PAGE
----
Safer and more energy efficient Australian technology to clean up PFAS contamination
Australia is the site of a new initiative to remove per- and polyfluoroalkyl substances — known as PFAS — from contaminated liquids without generating hazardous by-products.
The DE-FLUORO process, developed by AECOM, uses an electrochemical oxidation process, rather than traditional methods of filtering or intense heat.
“Electrochemical oxidation is a process that's used in lots of different industries — the process is therefore not new and it's been around for a long time. But to use that application in PFAS destruction had never really been thought about,” said Gavin Scherer, AECOM’s Global PFAS Commercialisation Leader.
“Our teams worked with our partners to look at this from a series of different areas, including using different types of electrodes, which resulted in the development and application of a proprietary electrode.”
Although AECOM teams from around the world participated in developing the technology, closer to home the technology development was led by Rachel Casson, the Sydney-based director of the company’s PFAS program, and Australia is the site of its initial rollout.
“Australia was such a pivotal part of this program because this is where all the work was happening,” Scherer said.
“The Australian Defence Force was undertaking a lot of pivotal work in relation to PFAS [and] that was leading to regulations from the EPA coming into play.”
Initially, AECOM’s trials consisted of spike samples in the lab, but in 2019 they shifted to real-world tests. The Australian demonstration of the technology concluded in 2021.
“We received eight different samples from industry of various types of PFAS impacts from low-concentration groundwater, all the way up to ... 3M’s Light Water, which contained a huge amount of PFAS,” Scherer said.
“So we undertook our demonstrations of our real-world testing, and we showed that we could actually destroy that PFAS very effectively within a very short period of time.
“That led to us building the systems that we have at the moment: our batch system, which is in Australia and our flow-through system, which is in the US.”
AECOM’s large-scale field demonstration trial focused on treating used wash water and AFFF — or aqueous film-forming foam concentrate, a product used for fire-fighting — from an infrastructure cleaning program.
“This is where you take tanks that used to contain AFFF, remove the AFFF, wash the tanks out and take the wash water and treat that effectively,” Scherer said.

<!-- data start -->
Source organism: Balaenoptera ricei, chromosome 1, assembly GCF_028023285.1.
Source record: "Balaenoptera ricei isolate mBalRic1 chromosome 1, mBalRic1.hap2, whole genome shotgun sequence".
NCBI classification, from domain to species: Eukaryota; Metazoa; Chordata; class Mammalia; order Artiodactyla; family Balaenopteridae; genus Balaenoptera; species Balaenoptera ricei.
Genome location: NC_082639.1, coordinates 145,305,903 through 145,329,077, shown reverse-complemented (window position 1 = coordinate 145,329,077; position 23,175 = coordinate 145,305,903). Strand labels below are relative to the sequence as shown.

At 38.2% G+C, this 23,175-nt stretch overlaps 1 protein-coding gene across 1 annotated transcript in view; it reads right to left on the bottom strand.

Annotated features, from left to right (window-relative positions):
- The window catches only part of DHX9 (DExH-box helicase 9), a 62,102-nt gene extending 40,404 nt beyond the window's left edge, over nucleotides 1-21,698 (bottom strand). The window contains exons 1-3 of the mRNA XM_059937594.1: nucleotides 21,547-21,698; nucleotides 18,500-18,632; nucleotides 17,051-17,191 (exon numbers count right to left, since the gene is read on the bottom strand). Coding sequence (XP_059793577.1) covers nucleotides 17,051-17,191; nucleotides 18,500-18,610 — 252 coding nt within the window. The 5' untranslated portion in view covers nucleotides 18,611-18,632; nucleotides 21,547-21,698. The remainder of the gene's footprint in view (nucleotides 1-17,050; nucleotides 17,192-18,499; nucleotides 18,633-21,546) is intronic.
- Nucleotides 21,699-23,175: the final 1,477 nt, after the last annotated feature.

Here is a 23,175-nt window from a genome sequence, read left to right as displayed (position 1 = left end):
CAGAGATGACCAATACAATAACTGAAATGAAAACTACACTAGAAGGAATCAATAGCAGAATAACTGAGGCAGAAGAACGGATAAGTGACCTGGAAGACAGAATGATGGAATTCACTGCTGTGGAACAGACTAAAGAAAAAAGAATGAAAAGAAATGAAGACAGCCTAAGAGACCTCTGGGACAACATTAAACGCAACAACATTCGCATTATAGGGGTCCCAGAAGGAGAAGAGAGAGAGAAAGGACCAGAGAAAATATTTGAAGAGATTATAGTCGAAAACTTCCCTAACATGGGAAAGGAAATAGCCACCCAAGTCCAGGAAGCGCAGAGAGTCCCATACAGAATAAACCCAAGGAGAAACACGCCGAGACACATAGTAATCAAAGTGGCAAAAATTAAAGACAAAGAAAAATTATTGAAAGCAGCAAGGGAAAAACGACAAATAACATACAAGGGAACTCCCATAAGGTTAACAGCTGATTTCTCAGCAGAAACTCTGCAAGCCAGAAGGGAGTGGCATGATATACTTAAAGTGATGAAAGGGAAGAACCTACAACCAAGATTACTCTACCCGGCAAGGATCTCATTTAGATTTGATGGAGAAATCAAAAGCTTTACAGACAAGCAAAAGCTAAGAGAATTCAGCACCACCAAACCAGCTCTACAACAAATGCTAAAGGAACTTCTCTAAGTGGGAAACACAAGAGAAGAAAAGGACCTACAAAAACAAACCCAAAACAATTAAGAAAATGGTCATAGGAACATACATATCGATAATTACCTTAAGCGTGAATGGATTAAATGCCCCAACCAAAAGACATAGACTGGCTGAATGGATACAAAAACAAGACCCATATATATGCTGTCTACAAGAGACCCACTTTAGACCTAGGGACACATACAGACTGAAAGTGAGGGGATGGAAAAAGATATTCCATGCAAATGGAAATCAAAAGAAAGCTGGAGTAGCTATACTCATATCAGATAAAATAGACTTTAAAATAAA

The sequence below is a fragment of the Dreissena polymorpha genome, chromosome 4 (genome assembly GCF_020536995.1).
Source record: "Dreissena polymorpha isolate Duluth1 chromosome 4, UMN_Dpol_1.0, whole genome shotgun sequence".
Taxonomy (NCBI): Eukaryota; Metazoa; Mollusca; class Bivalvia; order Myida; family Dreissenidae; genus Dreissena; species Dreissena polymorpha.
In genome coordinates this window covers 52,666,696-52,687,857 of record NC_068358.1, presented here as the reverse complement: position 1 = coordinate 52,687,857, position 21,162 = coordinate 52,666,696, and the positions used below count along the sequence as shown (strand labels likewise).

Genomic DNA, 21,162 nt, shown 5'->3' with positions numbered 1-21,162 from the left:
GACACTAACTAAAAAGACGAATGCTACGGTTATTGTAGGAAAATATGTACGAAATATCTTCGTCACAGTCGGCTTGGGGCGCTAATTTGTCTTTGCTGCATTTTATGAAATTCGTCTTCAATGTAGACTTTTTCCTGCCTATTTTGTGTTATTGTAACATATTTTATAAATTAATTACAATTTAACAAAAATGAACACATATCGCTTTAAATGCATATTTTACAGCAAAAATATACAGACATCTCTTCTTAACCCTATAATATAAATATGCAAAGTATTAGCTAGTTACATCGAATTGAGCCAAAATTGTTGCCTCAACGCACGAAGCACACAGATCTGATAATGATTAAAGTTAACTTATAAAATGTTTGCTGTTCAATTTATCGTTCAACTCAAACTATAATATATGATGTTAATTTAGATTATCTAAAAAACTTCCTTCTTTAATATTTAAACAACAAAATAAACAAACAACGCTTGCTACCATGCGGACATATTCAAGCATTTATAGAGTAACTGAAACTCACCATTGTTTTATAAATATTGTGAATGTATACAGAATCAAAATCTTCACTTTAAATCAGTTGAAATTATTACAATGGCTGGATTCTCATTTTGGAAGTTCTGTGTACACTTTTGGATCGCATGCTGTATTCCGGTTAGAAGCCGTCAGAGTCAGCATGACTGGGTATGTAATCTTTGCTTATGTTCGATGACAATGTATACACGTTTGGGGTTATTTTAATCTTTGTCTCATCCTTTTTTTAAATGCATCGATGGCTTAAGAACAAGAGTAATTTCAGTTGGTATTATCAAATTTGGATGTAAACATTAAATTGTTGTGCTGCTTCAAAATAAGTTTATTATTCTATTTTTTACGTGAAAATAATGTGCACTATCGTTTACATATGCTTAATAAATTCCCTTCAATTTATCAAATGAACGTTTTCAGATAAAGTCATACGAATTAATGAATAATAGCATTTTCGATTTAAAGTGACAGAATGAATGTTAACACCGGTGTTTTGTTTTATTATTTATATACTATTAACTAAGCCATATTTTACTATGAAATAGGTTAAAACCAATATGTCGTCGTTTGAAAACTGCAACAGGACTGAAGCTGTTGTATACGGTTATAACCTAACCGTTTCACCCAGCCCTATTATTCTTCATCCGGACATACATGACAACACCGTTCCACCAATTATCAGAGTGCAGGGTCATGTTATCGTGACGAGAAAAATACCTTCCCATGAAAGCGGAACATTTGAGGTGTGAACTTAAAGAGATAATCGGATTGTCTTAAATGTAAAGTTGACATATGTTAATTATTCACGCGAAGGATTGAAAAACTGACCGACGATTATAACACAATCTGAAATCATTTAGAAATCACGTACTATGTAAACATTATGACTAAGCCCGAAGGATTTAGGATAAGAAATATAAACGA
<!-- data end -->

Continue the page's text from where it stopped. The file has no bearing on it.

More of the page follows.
“Our results showed that we had reached the site's discharge limits within around eight to 10 hours, which was really fantastic for us. Now we could continue to treat that material as a closed-loop approach and take that down to zero.”
Another advantage of AECOM’s technology is that it uses much less energy than other approaches.
“Incineration requires a huge amount of energy to burn up to those temperatures,” Scherer said. “These [DE-FLUORO] units are working off around 3.5 kWh to 5 kWh, so their energy consumption is minor.
“What we've been able to find is that we're dealing with dollars a day of energy in terms of treatment, and we also have found through this process that we can use solar applications on these — using solar with battery support, obviously, to build up that energy and use that energy for consumption.”
According to AECOM, several industries have shown an interest in using the technology, from government in both Australia and the US to many more in the private sector.
“Government, including military sectors which have a history of using PFAS, are very much interested in this,” Scherer said. “Those clients are undertaking programs where they're washing out infrastructure, they're undertaking programs where they're needing to remove stockpiled wastes of AFFF as well as other PFAS impacted liquids.”
The oil and gas industry is also interested, as are businesses that deal with industrial wastewater.
“The oil and gas majors have a variety of waste streams — generally AFFF — and they are cleaning out infrastructure as well,” Scherer said. “Aviation of course, with all their fire-training activities and then industrial uses, which we see coming more into play very shortly.”
The next step for AECOM is to continue deploying DE-FLUORO systems in Australia and overseas.
“Our commercial programs have started within Australia in both the evaluation and the onsite treatment,” Scherer said.
“We're hoping [that] over the next 12 months, we will have many of these systems out — not only within Australia and the US, but we are also working on a program in Europe at the moment as well, where we have our evaluation systems there too."
AECOM is also developing what it calls “bench” systems.
“These are one-sixth the size of the systems that we've got, so they’re still big, but they're evaluation ones,” Scherer explained.
“That means we can go to our clients and say, ‘Hey, if you're interested in DE-FLUORO, you don't actually have to have the full system put on the site to test it. We can run some liquid through our evaluation systems and give you the outcome or give you the results to decide if this is something you want to take forward."
And even though the technology is going global, Australia remains at the forefront.
“The first steps are always coming from here, which is really a wonderful achievement,” Scherer said.
“When you think about the size of our market compared to the global markets and the fact that people are watching what we are doing, it's really a proving ground for DE-FLUORO here.”